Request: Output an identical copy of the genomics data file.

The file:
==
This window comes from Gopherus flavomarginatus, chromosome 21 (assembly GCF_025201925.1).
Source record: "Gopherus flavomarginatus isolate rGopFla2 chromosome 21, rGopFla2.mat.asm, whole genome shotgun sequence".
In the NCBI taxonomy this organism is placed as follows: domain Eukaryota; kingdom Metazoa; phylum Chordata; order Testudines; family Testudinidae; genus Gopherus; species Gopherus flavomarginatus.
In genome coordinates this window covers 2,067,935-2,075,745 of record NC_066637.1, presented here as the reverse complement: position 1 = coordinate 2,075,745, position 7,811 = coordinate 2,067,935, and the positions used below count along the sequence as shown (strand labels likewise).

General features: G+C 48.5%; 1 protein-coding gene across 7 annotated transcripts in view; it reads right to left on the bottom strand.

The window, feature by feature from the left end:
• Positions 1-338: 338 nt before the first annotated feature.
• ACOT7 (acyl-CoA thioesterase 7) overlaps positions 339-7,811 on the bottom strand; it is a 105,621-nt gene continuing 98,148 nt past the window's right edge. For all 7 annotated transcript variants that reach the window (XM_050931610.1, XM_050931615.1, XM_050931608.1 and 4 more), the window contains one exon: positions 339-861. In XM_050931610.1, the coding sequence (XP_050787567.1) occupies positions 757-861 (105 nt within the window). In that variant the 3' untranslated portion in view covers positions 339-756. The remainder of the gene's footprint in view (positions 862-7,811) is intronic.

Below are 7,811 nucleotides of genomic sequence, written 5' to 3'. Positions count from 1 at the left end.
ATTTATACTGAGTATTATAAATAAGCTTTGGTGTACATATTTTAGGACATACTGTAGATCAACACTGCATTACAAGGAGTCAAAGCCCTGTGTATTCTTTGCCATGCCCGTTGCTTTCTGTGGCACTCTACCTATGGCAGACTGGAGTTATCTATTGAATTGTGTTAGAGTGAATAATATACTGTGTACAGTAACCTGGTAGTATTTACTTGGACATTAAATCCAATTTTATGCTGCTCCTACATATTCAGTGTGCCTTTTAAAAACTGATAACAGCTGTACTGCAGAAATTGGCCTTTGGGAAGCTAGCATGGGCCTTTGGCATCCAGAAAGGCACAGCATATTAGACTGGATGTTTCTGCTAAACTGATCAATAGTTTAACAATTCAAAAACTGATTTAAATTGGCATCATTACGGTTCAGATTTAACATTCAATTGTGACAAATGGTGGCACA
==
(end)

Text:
This window comes from Gopherus flavomarginatus, chromosome 21 (assembly GCF_025201925.1).
Source record: "Gopherus flavomarginatus isolate rGopFla2 chromosome 21, rGopFla2.mat.asm, whole genome shotgun sequence".
In the NCBI taxonomy this organism is placed as follows: domain Eukaryota; kingdom Metazoa; phylum Chordata; order Testudines; family Testudinidae; genus Gopherus; species Gopherus flavomarginatus.
In genome coordinates this window covers 2,067,935-2,075,745 of record NC_066637.1, presented here as the reverse complement: position 1 = coordinate 2,075,745, position 7,811 = coordinate 2,067,935, and the positions used below count along the sequence as shown (strand labels likewise).

General features: G+C 48.5%; 1 protein-coding gene across 7 annotated transcripts in view; it reads right to left on the bottom strand.

The window, feature by feature from the left end:
• Positions 1-338: 338 nt before the first annotated feature.
• ACOT7 (acyl-CoA thioesterase 7) overlaps positions 339-7,811 on the bottom strand; it is a 105,621-nt gene continuing 98,148 nt past the window's right edge. For all 7 annotated transcript variants that reach the window (XM_050931610.1, XM_050931615.1, XM_050931608.1 and 4 more), the window contains one exon: positions 339-861. In XM_050931610.1, the coding sequence (XP_050787567.1) occupies positions 757-861 (105 nt within the window). In that variant the 3' untranslated portion in view covers positions 339-756. The remainder of the gene's footprint in view (positions 862-7,811) is intronic.

Below are 7,811 nucleotides of genomic sequence, written 5' to 3'. Positions count from 1 at the left end.
ATTTATACTGAGTATTATAAATAAGCTTTGGTGTACATATTTTAGGACATACTGTAGATCAACACTGCATTACAAGGAGTCAAAGCCCTGTGTATTCTTTGCCATGCCCGTTGCTTTCTGTGGCACTCTACCTATGGCAGACTGGAGTTATCTATTGAATTGTGTTAGAGTGAATAATATACTGTGTACAGTAACCTGGTAGTATTTACTTGGACATTAAATCCAATTTTATGCTGCTCCTACATATTCAGTGTGCCTTTTAAAAACTGATAACAGCTGTACTGCAGAAATTGGCCTTTGGGAAGCTAGCATGGGCCTTTGGCATCCAGAAAGGCACAGCATATTAGACTGGATGTTTCTGCTAAACTGATCAATAGTTTAACAATTCAAAAACTGATTTAAATTGGCATCATTACGGTTCAGATTTAACATTCAATTGTGACAAATGGTGGCACA